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April Raintree, by Beatrice Culleton.

July 15, 2016

April Raintree, by Beatrice Culleton.  Pegus Publishers, 1992 , 196 pages.  First published, 1984.

3 stars

An Indigenous account of two Metis sisters, one who affirms her First Nation heritage and one who rejects it.

April Raintree is the main character in this book.  She was also taken from alcoholic parents as a young child, along with her sister, Cheryl.  They were sent to foster families, several of whom were kind and supportive, and one were both girls were treated horribly by the mother and the other children.  April is light-skinned and able to pass as white.  She looks down on “drunken Indians” and longs to put her Metis heritage behind her and become rich and secure.  Marriage to wealthy man makes this possible, but does not end her problems.  In contrast to April, Cheryl is deeply committed to her background and wants to become a social worker to serve those she regards as her people.  As they become adults, the sisters argue over their opposing lifestyles.

Beatrice Mosionier Culleton was born into a Metis family in Manitoba, Canada, in 1949, and shares some of experiences of her characters.  She and her three siblings were removed from alcoholic parents when she was three and raised in different foster families.  Years later her two sisters committed suicide.  She is now involved with a coalition for Native Child Welfare and is the author of books for children as well as novels for adults.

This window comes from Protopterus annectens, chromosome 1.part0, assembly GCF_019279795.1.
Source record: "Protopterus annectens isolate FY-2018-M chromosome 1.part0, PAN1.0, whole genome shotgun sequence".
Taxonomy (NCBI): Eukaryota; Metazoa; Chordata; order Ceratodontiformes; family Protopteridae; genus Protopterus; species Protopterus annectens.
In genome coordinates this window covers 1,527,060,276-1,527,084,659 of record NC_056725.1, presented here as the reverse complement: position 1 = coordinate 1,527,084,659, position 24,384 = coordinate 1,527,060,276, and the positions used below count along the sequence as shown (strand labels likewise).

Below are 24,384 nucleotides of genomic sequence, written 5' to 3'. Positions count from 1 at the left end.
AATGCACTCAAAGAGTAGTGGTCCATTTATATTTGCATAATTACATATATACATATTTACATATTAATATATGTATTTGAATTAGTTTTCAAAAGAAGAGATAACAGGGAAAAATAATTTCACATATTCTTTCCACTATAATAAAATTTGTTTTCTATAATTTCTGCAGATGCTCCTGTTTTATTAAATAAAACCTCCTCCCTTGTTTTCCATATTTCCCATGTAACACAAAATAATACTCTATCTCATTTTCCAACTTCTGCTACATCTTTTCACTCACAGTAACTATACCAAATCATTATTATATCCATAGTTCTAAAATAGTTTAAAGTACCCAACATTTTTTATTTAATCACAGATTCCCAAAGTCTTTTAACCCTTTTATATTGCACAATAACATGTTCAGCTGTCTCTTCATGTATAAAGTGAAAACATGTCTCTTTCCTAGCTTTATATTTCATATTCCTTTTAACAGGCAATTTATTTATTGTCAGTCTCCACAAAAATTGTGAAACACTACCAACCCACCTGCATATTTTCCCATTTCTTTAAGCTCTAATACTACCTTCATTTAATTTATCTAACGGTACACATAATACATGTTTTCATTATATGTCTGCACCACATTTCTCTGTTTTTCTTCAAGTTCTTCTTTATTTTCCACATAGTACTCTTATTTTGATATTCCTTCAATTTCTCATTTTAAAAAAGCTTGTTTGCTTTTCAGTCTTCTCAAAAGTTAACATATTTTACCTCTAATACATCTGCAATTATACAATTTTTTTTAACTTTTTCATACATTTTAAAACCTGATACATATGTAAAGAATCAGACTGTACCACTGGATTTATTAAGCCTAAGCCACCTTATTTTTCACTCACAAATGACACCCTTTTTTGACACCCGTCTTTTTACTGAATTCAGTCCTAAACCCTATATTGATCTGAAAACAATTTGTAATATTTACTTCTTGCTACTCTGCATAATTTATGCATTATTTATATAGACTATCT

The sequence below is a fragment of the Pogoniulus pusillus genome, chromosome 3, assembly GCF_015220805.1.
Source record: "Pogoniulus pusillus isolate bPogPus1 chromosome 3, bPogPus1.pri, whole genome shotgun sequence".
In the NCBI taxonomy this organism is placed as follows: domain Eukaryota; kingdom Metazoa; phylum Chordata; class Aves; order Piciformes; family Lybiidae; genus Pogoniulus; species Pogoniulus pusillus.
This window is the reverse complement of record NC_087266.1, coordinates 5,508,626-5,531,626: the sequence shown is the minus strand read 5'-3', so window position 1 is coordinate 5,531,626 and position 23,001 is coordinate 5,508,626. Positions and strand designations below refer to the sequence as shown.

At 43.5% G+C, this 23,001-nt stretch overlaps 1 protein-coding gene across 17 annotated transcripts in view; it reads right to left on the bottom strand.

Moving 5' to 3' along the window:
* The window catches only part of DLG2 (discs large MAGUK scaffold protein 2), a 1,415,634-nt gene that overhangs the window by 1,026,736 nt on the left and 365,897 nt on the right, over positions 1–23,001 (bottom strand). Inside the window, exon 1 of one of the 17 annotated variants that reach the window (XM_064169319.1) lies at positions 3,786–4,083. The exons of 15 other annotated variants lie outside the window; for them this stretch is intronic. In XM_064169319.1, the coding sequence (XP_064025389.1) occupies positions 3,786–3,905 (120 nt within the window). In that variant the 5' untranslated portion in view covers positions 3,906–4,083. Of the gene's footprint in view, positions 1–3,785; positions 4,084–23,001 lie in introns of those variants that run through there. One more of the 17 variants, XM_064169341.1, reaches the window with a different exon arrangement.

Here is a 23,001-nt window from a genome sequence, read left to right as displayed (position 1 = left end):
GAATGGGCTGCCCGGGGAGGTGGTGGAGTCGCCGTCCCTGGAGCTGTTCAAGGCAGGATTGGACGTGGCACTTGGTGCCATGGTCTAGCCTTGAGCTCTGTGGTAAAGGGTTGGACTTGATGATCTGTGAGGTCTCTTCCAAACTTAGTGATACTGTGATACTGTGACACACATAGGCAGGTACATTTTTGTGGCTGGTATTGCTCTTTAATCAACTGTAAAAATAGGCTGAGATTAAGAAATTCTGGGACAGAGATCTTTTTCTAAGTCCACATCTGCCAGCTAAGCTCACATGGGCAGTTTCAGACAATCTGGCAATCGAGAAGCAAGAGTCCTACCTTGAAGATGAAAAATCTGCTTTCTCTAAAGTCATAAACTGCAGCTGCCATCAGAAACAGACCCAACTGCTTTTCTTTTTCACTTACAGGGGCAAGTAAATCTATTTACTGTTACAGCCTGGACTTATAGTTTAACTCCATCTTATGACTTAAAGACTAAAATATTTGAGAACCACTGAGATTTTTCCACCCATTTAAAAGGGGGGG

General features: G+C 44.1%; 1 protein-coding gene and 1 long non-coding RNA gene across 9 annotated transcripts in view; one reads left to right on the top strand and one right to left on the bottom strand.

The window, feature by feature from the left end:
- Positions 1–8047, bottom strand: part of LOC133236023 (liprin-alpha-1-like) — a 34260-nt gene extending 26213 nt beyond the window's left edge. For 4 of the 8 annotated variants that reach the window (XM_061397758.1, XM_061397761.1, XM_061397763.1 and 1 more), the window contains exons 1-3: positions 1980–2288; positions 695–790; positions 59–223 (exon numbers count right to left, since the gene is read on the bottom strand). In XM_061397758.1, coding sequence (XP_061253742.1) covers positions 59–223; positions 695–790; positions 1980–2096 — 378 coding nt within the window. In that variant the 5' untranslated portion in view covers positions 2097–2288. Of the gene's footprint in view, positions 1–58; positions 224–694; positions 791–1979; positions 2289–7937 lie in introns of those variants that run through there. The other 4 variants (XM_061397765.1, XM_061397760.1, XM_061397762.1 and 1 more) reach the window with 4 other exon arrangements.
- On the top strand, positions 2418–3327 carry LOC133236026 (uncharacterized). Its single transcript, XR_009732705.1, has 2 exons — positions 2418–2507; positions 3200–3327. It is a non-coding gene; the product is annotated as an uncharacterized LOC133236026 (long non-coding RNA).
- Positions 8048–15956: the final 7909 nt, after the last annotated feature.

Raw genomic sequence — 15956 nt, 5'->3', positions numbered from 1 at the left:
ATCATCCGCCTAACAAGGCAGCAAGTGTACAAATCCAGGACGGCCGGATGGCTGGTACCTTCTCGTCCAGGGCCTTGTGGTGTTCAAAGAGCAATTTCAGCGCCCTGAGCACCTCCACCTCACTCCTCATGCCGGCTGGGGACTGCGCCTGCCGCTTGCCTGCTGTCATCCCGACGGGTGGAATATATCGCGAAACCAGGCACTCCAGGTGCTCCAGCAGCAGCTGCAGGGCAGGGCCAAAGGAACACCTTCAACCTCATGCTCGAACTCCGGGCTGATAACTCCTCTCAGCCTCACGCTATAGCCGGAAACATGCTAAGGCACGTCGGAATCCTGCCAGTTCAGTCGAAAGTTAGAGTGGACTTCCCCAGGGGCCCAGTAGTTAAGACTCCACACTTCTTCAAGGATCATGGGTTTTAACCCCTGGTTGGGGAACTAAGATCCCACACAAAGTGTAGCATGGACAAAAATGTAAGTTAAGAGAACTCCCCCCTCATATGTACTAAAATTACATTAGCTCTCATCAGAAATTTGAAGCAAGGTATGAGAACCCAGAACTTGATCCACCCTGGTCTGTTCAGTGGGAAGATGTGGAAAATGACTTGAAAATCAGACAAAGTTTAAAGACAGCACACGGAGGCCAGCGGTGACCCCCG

Culleton has written a book that vividly displays the traumas of Indigenous children removed from their families.  This is suffering that deserves to be recognized and addressed.  I wish, however, that Culleton had had more skill as a writer.  Although I am sure that the stories she tells are true, the plot and the characters in it often seem implausible.  April’s quick assent into high society and her continued wealth are particularly unbelievable.

Although April Raintree is a useful book, I have reservations about recommending as literature.

2 Comments leave one →
  1. July 15, 2016 6:08 pm

    It’s awkward trying to say this without sounding patronising but I’ll try… some of our indigenous authors in Australia had terrible childhoods like this too, with disrupted schooling being a very common feature, with obvious consequences for their literacy. In adulthood they are rightly being encouraged to tell their stories, and some of them – like some of the Holocaust memoirs written by people with disrupted schooling and English as a second language – betray a poignant lack of experience in reading and writing.
    I don’t enjoy reading such books, because they are a reminder of how our societies failed so cruelly to nurture and respect our First Nations. But I generally find them worthwhile reading, despite their limitations.
    Thank you once again for contributing to Indigenous Literature Week at ANZ LitLovers. Your support is much appreciated, not just by me, but by the authors and the peoples represented in the reading list thanks to you. *hug*

    • July 21, 2016 12:10 pm

      Thanks. You did an excellent job of discussing this problem.

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